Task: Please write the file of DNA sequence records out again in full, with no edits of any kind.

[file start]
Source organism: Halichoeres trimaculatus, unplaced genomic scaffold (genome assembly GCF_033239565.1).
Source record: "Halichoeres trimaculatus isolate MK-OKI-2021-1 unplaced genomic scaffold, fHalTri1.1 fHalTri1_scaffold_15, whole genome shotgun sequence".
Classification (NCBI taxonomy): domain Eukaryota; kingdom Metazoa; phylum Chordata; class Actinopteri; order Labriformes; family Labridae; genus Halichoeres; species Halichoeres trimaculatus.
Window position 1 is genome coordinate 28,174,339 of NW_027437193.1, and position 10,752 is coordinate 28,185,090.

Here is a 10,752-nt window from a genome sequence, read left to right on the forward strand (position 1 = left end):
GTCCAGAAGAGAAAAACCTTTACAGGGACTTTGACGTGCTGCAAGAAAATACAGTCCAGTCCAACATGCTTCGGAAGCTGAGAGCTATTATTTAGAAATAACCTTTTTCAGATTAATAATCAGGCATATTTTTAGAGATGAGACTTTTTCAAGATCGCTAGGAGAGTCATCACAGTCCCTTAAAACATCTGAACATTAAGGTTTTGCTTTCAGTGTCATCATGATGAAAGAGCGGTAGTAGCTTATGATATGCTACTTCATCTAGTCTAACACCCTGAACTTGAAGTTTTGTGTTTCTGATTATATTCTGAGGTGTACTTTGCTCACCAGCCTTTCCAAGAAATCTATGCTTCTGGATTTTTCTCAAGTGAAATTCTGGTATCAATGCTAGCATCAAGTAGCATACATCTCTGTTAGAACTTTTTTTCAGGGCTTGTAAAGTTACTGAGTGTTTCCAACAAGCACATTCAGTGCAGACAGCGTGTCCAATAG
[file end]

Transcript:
Source organism: Halichoeres trimaculatus, unplaced genomic scaffold (genome assembly GCF_033239565.1).
Source record: "Halichoeres trimaculatus isolate MK-OKI-2021-1 unplaced genomic scaffold, fHalTri1.1 fHalTri1_scaffold_15, whole genome shotgun sequence".
Classification (NCBI taxonomy): domain Eukaryota; kingdom Metazoa; phylum Chordata; class Actinopteri; order Labriformes; family Labridae; genus Halichoeres; species Halichoeres trimaculatus.
Window position 1 is genome coordinate 28,174,339 of NW_027437193.1, and position 10,752 is coordinate 28,185,090.

Here is a 10,752-nt window from a genome sequence, read left to right on the forward strand (position 1 = left end):
GTCCAGAAGAGAAAAACCTTTACAGGGACTTTGACGTGCTGCAAGAAAATACAGTCCAGTCCAACATGCTTCGGAAGCTGAGAGCTATTATTTAGAAATAACCTTTTTCAGATTAATAATCAGGCATATTTTTAGAGATGAGACTTTTTCAAGATCGCTAGGAGAGTCATCACAGTCCCTTAAAACATCTGAACATTAAGGTTTTGCTTTCAGTGTCATCATGATGAAAGAGCGGTAGTAGCTTATGATATGCTACTTCATCTAGTCTAACACCCTGAACTTGAAGTTTTGTGTTTCTGATTATATTCTGAGGTGTACTTTGCTCACCAGCCTTTCCAAGAAATCTATGCTTCTGGATTTTTCTCAAGTGAAATTCTGGTATCAATGCTAGCATCAAGTAGCATACATCTCTGTTAGAACTTTTTTTCAGGGCTTGTAAAGTTACTGAGTGTTTCCAACAAGCACATTCAGTGCAGACAGCGTGTCCAATAG